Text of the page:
the guns in a blanket and put them under his bed. He would later tell police that Thursday, Thanksgiving Day, was the day he decided to bring the guns to school.5

On Friday evening, Carneal, his father, and a family friend went to a basketball tournament at Murray State University. On Saturday afternoon, Carneal put the 30-30 rifle and two of the four .22 rifles in his duffle bag and rode his bicycle to the house of a friend. He showed the guns to this young man and his older brother, a senior at Heath High School, who cautioned the two boys not to get into trouble. In the evening, John Carneal came to the house to pick up his son and his friend, who spent the night at the Carneal home. Michael Carneal left the three guns at his friend’s house because he was afraid that his father would discover them if he put them in the car. The two played video games and watched television. Sunday afternoon Carneal did his homework and that evening stole two old shotguns from his father’s closet and hid them under his bed.

Carneal’s family described the morning before the shooting as a typical Monday morning. Carneal told his parents and sister that the large bundle that he brought to school contained props for a skit he was going to do in English class that day. In reality, it contained the two shotguns and two .22 rifles wrapped in a blanket. He had the pistol, the earplugs, and hundreds of rounds of ammunition in his backpack. He drove to school with Kelly, entering through the back door. As he walked through the band room, the band teacher asked him what was in the bundle, and again he said it contained props for an English project. He walked to the school lobby where the Goths hung out before school.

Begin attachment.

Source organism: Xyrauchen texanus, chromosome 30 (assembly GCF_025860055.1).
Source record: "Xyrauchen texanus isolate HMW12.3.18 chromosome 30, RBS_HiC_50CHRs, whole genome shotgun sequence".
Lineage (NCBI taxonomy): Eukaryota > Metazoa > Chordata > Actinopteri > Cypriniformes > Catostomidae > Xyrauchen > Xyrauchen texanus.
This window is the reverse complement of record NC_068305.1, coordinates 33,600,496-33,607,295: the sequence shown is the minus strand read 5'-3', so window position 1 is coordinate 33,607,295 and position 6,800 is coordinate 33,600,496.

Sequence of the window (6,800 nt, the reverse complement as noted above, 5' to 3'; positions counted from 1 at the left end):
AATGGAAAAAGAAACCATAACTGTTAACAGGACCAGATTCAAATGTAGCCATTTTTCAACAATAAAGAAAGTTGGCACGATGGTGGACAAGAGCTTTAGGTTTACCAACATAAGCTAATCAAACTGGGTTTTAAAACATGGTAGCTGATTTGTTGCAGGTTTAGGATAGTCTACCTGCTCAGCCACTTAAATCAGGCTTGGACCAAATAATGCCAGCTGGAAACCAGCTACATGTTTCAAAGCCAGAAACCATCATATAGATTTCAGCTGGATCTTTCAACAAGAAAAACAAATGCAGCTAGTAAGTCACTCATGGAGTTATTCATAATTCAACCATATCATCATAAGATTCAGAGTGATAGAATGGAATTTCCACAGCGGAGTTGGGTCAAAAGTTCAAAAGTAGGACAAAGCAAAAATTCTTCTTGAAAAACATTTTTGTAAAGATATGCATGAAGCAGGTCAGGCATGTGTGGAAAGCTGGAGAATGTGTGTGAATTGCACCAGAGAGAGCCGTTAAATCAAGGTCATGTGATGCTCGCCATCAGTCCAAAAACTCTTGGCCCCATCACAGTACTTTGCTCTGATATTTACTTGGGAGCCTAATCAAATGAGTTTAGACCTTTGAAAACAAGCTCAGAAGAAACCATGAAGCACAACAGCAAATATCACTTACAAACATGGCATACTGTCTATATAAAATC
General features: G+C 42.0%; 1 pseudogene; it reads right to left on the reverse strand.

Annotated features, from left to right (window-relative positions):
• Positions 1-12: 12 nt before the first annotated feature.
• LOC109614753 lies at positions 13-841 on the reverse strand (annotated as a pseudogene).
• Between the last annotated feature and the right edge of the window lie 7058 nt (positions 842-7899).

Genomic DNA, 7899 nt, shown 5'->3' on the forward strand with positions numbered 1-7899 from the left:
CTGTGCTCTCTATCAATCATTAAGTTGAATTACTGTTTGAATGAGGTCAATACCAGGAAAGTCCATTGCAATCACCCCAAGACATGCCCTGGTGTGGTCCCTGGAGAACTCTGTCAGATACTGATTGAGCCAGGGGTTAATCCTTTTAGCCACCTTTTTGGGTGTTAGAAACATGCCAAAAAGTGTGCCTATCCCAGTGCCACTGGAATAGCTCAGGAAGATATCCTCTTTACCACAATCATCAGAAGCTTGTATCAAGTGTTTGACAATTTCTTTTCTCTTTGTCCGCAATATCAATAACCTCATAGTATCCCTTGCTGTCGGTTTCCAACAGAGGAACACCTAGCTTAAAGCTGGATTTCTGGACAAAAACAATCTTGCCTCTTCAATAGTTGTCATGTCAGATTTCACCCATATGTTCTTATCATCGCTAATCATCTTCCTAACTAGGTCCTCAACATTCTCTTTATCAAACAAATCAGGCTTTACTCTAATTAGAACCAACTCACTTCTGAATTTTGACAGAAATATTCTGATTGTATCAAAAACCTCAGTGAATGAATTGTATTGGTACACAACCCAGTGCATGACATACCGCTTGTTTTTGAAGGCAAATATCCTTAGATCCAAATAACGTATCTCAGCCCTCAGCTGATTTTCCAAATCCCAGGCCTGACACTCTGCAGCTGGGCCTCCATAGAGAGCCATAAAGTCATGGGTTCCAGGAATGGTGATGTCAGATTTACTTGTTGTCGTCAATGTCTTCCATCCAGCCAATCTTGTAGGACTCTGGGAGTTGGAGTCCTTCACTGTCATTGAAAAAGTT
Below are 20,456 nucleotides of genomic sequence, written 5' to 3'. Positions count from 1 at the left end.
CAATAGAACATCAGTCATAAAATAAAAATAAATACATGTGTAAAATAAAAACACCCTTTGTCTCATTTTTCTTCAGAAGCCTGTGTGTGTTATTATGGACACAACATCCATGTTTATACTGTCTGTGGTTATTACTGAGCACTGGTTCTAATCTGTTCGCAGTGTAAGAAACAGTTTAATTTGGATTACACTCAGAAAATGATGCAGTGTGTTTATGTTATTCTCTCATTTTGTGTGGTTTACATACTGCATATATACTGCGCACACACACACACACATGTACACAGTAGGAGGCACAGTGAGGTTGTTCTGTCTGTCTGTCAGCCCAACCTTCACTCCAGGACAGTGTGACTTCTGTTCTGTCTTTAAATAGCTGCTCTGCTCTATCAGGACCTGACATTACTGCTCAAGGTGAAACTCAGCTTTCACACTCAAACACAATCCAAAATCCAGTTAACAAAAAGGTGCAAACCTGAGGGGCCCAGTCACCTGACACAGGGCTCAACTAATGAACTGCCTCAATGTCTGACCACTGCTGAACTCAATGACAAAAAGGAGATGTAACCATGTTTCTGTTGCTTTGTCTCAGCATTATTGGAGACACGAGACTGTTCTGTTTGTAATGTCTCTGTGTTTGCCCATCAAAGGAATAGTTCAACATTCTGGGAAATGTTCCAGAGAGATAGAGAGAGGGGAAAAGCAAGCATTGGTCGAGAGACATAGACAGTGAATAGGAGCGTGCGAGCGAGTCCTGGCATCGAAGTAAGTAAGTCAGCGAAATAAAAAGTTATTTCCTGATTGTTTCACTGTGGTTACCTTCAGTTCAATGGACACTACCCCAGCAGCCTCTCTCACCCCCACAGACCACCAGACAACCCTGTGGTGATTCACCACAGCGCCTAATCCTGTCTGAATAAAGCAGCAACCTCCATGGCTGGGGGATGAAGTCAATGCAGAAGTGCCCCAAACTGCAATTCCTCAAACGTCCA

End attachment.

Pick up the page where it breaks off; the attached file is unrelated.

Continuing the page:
Each morning before school, a group of about 25 to 30 students gathers in the Heath lobby to say a short prayer. When the leader says, “Time to pray,” the students join hands, have a one to two minute prayer, and then go to class. The prayer group draws a wide cross-section of students. Some are athletes, many are band members, and many are freshmen. The small group of students that Carneal hung out with stayed to the side of the lobby and did not participate in the prayer group.

When Carneal arrived in the lobby, he walked through the Goth group, and put his bundle down by the wall. One of the students asked what was in the bundled up blanket and Carneal again said it was his English project. Students later reported to police that one student remarked that the sound of the bundle hitting the floor suggested that it contained guns rather than an English project. After this remark, though, someone changed the subject, and no one talked to Carneal. Carneal later said that he was thinking, “You’ve got to do this for yourself.” He put his backpack on the floor, put in his earplugs, and put a clip in the pistol and pulled it out of his backpack. Just as the group was finishing its morning

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